JD Supra takes reasonable precautions to insure that user information is kept private. We restrict access to user information to those individuals who reasonably need access to perform their job functions, such as our third party email service, customer service personnel and technical staff. However, please note that no method of transmitting or storing data is completely secure and we cannot guarantee the security of user information. Unauthorized entry or use, hardware or software failure, and other factors may compromise the security of user information at any time.

If you have reason to believe that your interaction with us is no longer secure, you must immediately notify us of the problem by contacting us at info@jdsupra.com. In the unlikely event that we believe that the security of your user information in our possession or control may have been compromised, we may seek to notify you of that development and, if so, will endeavor to do so as promptly as practicable under the circumstances.

Sharing and Disclosure of Information JD Supra Collects

Except as otherwise described in this privacy statement, JD Supra will not disclose personal information to any third party unless we believe that disclosure is necessary to: (1) comply with applicable laws; (2) respond to governmental inquiries or requests; (3) comply with valid legal process; (4) protect the rights, privacy, safety or property of JD Supra, users of the Service, Website visitors or the public; (5) permit us to pursue available remedies or limit the damages that we may sustain; and (6) enforce our Terms & Conditions of Use.

In the event there is a change in the corporate structure of JD Supra such as, but not limited to, merger, consolidation, sale, liquidation or transfer of substantial assets, JD Supra may, in its sole discretion, transfer, sell or assign information collected on and through the Service to one or more affiliated or unaffiliated third parties.

Links to Other Websites

This Website and the Service may contain links to other websites. The operator of such other websites may collect information about you, including through cookies or other technologies. If you are using the Service through the Website and link to another site, you will leave the Website and this Policy will not apply to your use of and activity on those other sites. We encourage you to read the legal notices posted on those sites, including their privacy policies. We shall have no responsibility or liability for your visitation to, and the data collection and use practices of, such other sites. This Policy applies solely to the information collected in connection with your use of this Website and does not apply to any practices conducted offline or in connection with any other websites.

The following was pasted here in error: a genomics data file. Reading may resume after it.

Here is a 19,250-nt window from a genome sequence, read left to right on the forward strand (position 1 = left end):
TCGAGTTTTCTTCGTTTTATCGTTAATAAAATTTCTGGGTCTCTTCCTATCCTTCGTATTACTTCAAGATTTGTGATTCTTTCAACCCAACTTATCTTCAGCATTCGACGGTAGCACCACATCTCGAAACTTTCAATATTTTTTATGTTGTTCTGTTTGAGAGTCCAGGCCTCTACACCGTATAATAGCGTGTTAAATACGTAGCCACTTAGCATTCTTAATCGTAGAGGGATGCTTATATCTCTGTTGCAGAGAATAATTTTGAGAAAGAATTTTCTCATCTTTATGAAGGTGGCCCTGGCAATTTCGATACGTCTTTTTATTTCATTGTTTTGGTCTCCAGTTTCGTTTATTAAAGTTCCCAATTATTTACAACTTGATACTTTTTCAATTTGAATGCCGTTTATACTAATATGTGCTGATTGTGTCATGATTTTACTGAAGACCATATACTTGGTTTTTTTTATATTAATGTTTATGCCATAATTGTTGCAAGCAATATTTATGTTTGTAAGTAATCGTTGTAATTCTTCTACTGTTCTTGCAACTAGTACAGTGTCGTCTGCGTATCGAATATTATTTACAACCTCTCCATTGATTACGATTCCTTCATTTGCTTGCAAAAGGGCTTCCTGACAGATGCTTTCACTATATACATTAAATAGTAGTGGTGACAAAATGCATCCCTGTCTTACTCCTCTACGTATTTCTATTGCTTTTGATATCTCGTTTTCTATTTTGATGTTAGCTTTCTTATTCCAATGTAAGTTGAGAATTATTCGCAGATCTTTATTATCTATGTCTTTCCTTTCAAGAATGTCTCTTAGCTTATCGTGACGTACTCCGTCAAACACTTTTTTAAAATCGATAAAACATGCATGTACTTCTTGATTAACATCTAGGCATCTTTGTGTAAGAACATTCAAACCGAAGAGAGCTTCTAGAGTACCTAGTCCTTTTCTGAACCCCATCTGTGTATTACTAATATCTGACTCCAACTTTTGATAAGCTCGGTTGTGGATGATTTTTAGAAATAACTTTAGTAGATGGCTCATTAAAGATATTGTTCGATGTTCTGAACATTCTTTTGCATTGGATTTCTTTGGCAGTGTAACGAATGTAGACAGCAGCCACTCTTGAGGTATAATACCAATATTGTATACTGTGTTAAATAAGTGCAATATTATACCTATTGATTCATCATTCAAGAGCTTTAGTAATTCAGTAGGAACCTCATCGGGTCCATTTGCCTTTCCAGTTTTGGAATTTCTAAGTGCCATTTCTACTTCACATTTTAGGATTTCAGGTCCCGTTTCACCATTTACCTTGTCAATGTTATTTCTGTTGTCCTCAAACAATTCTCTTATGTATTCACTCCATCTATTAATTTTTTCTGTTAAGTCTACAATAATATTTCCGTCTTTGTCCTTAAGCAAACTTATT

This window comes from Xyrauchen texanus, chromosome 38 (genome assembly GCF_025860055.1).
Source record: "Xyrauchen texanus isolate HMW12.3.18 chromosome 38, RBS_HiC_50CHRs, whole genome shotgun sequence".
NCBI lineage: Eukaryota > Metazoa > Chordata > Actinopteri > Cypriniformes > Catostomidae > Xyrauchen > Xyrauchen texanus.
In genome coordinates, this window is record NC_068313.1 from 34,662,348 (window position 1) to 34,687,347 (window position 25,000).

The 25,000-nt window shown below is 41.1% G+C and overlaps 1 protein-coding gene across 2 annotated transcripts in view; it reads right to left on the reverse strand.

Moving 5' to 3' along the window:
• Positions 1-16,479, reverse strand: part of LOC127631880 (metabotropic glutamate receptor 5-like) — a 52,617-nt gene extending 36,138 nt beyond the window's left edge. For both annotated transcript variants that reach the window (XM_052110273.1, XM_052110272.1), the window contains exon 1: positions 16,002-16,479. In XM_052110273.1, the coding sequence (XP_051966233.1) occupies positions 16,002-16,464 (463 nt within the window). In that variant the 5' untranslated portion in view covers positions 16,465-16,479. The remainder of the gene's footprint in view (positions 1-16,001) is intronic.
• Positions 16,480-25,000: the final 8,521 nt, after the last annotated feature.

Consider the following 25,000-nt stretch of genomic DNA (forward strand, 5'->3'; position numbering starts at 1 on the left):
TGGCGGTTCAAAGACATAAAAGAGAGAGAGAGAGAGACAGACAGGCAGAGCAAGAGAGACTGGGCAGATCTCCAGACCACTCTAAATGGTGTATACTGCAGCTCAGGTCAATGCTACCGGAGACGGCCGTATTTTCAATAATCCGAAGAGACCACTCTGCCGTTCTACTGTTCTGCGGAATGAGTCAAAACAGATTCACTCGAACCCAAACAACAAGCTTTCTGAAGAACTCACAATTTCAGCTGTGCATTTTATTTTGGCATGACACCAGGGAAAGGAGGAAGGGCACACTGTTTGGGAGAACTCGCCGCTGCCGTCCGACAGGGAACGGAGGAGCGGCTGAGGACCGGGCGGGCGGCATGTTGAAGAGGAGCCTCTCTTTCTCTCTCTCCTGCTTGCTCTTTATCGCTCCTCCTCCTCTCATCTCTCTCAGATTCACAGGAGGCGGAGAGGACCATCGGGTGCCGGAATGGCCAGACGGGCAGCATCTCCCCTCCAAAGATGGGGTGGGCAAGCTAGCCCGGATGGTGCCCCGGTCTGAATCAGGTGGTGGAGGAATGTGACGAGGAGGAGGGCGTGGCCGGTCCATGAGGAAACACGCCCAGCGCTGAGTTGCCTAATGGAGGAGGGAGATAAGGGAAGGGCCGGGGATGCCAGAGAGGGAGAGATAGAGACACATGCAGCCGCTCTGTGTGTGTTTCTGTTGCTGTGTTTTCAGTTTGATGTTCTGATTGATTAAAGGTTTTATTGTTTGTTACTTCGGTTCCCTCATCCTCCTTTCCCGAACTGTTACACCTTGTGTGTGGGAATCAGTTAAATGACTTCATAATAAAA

Changes in Our Privacy Policy

We reserve the right to change this Policy at any time. Please refer to the date at the top of this page to determine when this Policy was last revised. Any changes to our privacy policy will become effective upon posting of the revised policy on the Website. By continuing to use the Service or Website following such changes, you will be deemed to have agreed to such changes. If you do not agree with the terms of this Policy, as it may be amended from time to time, in whole or part, please do not continue using the Service or the Website.

Contacting JD Supra

If you have any questions about this privacy statement, the practices of this site, your dealings with this Web site, or if you would like to change any of the information you have provided to us, please contact us at: info@jdsupra.com.

- hide
*With LinkedIn, you don't need to create a separate login to manage your free JD Supra account, and we can make suggestions based on your needs and interests. We will not post anything on LinkedIn in your name. Or, sign up using your email address.